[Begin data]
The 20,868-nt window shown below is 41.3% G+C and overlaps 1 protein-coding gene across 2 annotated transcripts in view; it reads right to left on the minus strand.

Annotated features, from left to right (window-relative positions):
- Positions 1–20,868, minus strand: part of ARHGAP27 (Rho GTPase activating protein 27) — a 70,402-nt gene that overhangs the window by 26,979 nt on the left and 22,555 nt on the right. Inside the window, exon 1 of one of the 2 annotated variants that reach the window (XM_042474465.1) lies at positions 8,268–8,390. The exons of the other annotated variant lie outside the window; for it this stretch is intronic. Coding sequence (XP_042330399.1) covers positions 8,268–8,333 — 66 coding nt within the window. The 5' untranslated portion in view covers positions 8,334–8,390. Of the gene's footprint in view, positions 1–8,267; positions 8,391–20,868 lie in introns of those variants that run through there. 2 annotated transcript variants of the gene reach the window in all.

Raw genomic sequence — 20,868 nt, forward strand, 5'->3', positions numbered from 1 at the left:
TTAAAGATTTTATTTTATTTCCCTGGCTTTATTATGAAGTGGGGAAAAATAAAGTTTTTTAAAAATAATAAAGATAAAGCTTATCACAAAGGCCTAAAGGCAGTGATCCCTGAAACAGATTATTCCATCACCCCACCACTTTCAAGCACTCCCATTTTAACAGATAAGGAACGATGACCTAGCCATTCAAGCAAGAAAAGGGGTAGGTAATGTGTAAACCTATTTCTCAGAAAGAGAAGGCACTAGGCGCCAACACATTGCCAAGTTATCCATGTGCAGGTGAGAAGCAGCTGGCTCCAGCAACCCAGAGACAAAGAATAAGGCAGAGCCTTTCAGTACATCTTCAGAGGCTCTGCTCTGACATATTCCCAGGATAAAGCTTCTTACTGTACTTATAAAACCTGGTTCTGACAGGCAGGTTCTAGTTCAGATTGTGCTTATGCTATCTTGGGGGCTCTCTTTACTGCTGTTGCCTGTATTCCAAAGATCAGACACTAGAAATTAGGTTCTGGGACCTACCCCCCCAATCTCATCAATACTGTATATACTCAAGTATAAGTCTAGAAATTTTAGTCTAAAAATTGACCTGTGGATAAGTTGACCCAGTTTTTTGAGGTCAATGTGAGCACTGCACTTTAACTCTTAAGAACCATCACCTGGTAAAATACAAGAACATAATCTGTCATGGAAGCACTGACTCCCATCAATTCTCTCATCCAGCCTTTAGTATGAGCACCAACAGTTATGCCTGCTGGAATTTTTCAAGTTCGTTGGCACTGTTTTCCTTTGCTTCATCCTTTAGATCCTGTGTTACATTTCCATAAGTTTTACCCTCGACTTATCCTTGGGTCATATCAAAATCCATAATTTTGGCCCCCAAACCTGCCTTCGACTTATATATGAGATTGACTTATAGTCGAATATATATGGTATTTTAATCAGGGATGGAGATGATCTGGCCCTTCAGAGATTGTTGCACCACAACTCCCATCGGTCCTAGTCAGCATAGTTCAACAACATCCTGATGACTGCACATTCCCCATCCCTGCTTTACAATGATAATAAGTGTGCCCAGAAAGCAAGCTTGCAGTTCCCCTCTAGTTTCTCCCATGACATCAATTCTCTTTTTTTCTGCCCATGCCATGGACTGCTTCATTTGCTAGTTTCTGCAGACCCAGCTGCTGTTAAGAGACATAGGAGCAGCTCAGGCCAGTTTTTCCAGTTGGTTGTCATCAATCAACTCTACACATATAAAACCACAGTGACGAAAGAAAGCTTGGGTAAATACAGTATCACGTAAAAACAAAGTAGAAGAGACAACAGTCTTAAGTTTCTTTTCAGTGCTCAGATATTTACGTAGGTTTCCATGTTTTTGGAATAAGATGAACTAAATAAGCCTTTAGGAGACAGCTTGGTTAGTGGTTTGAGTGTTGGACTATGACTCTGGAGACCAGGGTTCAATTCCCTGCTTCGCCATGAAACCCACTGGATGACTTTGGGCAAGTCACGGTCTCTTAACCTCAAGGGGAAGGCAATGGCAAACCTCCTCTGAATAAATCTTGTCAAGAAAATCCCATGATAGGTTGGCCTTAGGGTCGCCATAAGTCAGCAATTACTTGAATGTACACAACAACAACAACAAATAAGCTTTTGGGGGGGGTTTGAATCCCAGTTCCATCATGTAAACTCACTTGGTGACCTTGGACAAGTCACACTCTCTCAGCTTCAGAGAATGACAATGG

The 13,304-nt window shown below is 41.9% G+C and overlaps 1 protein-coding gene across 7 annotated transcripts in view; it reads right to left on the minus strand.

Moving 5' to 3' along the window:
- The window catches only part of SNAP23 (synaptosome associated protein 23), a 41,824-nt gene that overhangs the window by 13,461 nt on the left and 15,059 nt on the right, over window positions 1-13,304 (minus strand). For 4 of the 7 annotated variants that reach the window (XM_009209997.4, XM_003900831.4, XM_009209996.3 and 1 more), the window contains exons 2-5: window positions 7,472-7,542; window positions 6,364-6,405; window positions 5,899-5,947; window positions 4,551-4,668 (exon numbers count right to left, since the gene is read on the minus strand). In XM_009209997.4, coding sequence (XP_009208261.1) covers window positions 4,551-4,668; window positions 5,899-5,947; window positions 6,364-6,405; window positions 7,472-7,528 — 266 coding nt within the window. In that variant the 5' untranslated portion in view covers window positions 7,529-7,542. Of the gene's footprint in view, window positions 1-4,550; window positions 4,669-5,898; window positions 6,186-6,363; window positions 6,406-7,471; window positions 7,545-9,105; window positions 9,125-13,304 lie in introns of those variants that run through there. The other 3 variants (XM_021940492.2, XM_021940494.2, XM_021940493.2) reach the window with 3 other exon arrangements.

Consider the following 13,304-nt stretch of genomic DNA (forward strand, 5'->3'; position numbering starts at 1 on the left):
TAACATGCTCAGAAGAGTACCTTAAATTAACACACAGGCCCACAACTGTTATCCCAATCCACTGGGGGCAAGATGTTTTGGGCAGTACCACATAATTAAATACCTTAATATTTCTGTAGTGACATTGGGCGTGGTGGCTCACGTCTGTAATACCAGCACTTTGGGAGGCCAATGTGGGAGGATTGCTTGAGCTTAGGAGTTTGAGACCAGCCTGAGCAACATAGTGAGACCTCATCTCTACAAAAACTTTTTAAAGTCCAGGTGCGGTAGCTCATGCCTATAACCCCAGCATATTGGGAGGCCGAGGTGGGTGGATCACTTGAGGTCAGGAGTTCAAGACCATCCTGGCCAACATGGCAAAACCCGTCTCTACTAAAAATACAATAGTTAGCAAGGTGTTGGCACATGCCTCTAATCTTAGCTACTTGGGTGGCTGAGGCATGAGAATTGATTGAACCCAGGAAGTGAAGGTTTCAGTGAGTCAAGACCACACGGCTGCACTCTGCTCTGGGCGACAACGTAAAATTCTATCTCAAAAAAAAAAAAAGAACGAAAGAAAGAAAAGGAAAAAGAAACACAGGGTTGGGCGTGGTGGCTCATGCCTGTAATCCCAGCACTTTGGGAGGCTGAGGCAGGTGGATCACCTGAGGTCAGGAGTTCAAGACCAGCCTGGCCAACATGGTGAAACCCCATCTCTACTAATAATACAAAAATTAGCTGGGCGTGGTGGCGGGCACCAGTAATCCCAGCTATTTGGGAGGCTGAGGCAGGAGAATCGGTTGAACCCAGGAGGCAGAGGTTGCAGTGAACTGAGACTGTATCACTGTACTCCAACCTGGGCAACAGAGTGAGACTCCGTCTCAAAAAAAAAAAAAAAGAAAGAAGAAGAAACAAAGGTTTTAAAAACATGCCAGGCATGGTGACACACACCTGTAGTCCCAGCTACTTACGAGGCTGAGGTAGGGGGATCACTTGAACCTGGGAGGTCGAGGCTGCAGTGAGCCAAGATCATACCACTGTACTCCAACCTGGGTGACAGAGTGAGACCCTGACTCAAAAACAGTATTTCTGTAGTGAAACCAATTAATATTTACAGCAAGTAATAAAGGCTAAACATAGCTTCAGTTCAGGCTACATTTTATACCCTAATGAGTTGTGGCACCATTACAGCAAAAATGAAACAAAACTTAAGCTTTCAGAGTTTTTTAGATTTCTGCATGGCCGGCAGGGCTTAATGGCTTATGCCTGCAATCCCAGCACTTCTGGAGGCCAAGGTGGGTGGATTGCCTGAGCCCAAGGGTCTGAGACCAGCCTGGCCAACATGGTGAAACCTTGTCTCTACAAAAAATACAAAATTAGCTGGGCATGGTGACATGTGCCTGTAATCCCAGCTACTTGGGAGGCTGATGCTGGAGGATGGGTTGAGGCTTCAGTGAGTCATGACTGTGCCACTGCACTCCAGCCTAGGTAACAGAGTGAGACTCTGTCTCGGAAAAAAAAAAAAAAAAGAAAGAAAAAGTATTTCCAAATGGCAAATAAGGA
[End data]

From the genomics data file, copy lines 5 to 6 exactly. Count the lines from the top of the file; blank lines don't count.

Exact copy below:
TTAAAGATTTTATTTTATTTCCCTGGCTTTATTATGAAGTGGGGAAAAATAAAGTTTTTTAAAAATAATAAAGATAAAGCTTATCACAAAGGCCTAAAGGCAGTGATCCCTGAAACAGATTATTCCATCACCCCACCACTTTCAAGCACTCCCATTTTAACAGATAAGGAACGATGACCTAGCCATTCAAGCAAGAAAAGGGGTAGGTAATGTGTAAACCTATTTCTCAGAAAGAGAAGGCACTAGGCGCCAACACATTGCCAAGTTATCCATGTGCAGGTGAGAAGCAGCTGGCTCCAGCAACCCAGAGACAAAGAATAAGGCAGAGCCTTTCAGTACATCTTCAGAGGCTCTGCTCTGACATATTCCCAGGATAAAGCTTCTTACTGTACTTATAAAACCTGGTTCTGACAGGCAGGTTCTAGTTCAGATTGTGCTTATGCTATCTTGGGGGCTCTCTTTACTGCTGTTGCCTGTATTCCAAAGATCAGACACTAGAAATTAGGTTCTGGGACCTACCCCCCCAATCTCATCAATACTGTATATACTCAAGTATAAGTCTAGAAATTTTAGTCTAAAAATTGACCTGTGGATAAGTTGACCCAGTTTTTTGAGGTCAATGTGAGCACTGCACTTTAACTCTTAAGAACCATCACCTGGTAAAATACAAGAACATAATCTGTCATGGAAGCACTGACTCCCATCAATTCTCTCATCCAGCCTTTAGTATGAGCACCAACAGTTATGCCTGCTGGAATTTTTCAAGTTCGTTGGCACTGTTTTCCTTTGCTTCATCCTTTAGATCCTGTGTTACATTTCCATAAGTTTTACCCTCGACTTATCCTTGGGTCATATCAAAATCCATAATTTTGGCCCCCAAACCTGCCTTCGACTTATATATGAGATTGACTTATAGTCGAATATATATGGTATTTTAATCAGGGATGGAGATGATCTGGCCCTTCAGAGATTGTTGCACCACAACTCCCATCGGTCCTAGTCAGCATAGTTCAACAACATCCTGATGACTGCACATTCCCCATCCCTGCTTTACAATGATAATAAGTGTGCCCAGAAAGCAAGCTTGCAGTTCCCCTCTAGTTTCTCCCATGACATCAATTCTCTTTTTTTCTGCCCATGCCATGGACTGCTTCATTTGCTAGTTTCTGCAGACCCAGCTGCTGTTAAGAGACATAGGAGCAGCTCAGGCCAGTTTTTCCAGTTGGTTGTCATCAATCAACTCTACACATATAAAACCACAGTGACGAAAGAAAGCTTGGGTAAATACAGTATCACGTAAAAACAAAGTAGAAGAGACAACAGTCTTAAGTTTCTTTTCAGTGCTCAGATATTTACGTAGGTTTCCATGTTTTTGGAATAAGATGAACTAAATAAGCCTTTAGGAGACAGCTTGGTTAGTGGTTTGAGTGTTGGACTATGACTCTGGAGACCAGGGTTCAATTCCCTGCTTCGCCATGAAACCCACTGGATGACTTTGGGCAAGTCACGGTCTCTTAACCTCAAGGGGAAGGCAATGGCAAACCTCCTCTGAATAAATCTTGTCAAGAAAATCCCATGATAGGTTGGCCTTAGGGTCGCCATAAGTCAGCAATTACTTGAATGTACACAACAACAACAACAAATAAGCTTTTGGGGGGGGTTTGAATCCCAGTTCCATCATGTAAACTCACTTGGTGACCTTGGACAAGTCACACTCTCTCAGCTTCAGAGAATGACAATGG

The 13,304-nt window shown below is 41.9% G+C and overlaps 1 protein-coding gene across 7 annotated transcripts in view; it reads right to left on the minus strand.